Jirka Jireh on How to Get Smart About Natural Wine - Imbibe Magazine Subscribe + Save

Jirka Jireh on How to Get Smart About Natural Wine

In the September/October 2021 issue, Jennifer Fiedler explores how the pandemic has changed the way wine pros and amateurs learn about wine. For Jirka Jireh, caviste at Ordinaire in Oakland, California, that meant creating a series of natural wine classes for BIPOC members of the wine trade industry called Industry Sessions. We caught up with Jireh to get her recs for more resources that everyday drinkers can tap into to expand their understanding of natural wine. Here, in her own words, are her tips.

My first recommendation is always wineterroirs.com. This blog by freelance photographer Bertrand Celce is an encyclopedia of information on natural winemakers all over the world. I love clicking through posts from past years and it is the first place I go to get a visual of the winemaker and the region.

My next stop is Google maps. When you’re drinking a new natural wine, search for that winery and it will pop up. I love virtually visiting the streets where wineries are located and seeing what distances they are from other wineries and specifics of the landscape. You might notice that you like wines that happen to be made in coastal regions or perhaps you love wines that happen to be in alpine evergreen places with a high elevation. Sometimes when I’m searching I’ll see a nearby winery that I’ll catalog in mind to look into later. 

For discovery, I really enjoy Kae Whalen and Sam Zimman on their IGTV show, Gay Wine. They open the latest amazing natural wine bottles that have dropped in California and share a ton of knowledge on the producers and the vintage with true respect to the culture. Two palates that I respect very much and just a refreshing take from two amazing queer wine pros. Check them out @kaewhalen on Instagram!

At the end of the day, the best way to learn about natural wine is to drink it and ask questions. Local wine shop wine clubs are the best because you can talk to the people who pick the wine in person. With so many natural wine shops and lists at restaurants, you’re sure to find the one that speaks to you and your discovery style. Or join your local natural wine shop’s wine club! You’ll learn so much. Ordinaire does a killer club, and in New York, Peoples has an interactive club as well. If you aren’t in any of those cities, Mysa does a really good exploring natural wines and teaching members just starting their natural wine journey, and Whitney Pope does a really good job of creating educational content and sharing beautiful natural wines on her page @whitandwine.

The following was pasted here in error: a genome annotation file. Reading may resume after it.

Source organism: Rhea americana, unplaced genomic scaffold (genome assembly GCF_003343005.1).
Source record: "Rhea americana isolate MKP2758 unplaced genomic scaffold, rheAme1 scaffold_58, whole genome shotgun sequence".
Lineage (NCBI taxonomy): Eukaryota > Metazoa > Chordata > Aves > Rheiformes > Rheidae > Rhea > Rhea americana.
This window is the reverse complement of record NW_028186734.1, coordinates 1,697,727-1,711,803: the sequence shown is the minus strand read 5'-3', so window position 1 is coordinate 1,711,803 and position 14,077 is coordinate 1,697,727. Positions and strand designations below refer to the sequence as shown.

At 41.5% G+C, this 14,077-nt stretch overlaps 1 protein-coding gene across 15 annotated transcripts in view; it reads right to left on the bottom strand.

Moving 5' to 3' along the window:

If you want to take it a step further, check out Children’s Atlas of Wine for classes on natural wines. Children’s Atlas is interesting because they’re the only in-depth natural wine education that is accessible to everyone, and quite frankly, the only one that encompasses current history about what is happening in natural wine because James [Sligh] is actually speaking with the winemakers and putting together a lesson plan for you. They ship you the bottles and have weekly classes online. 

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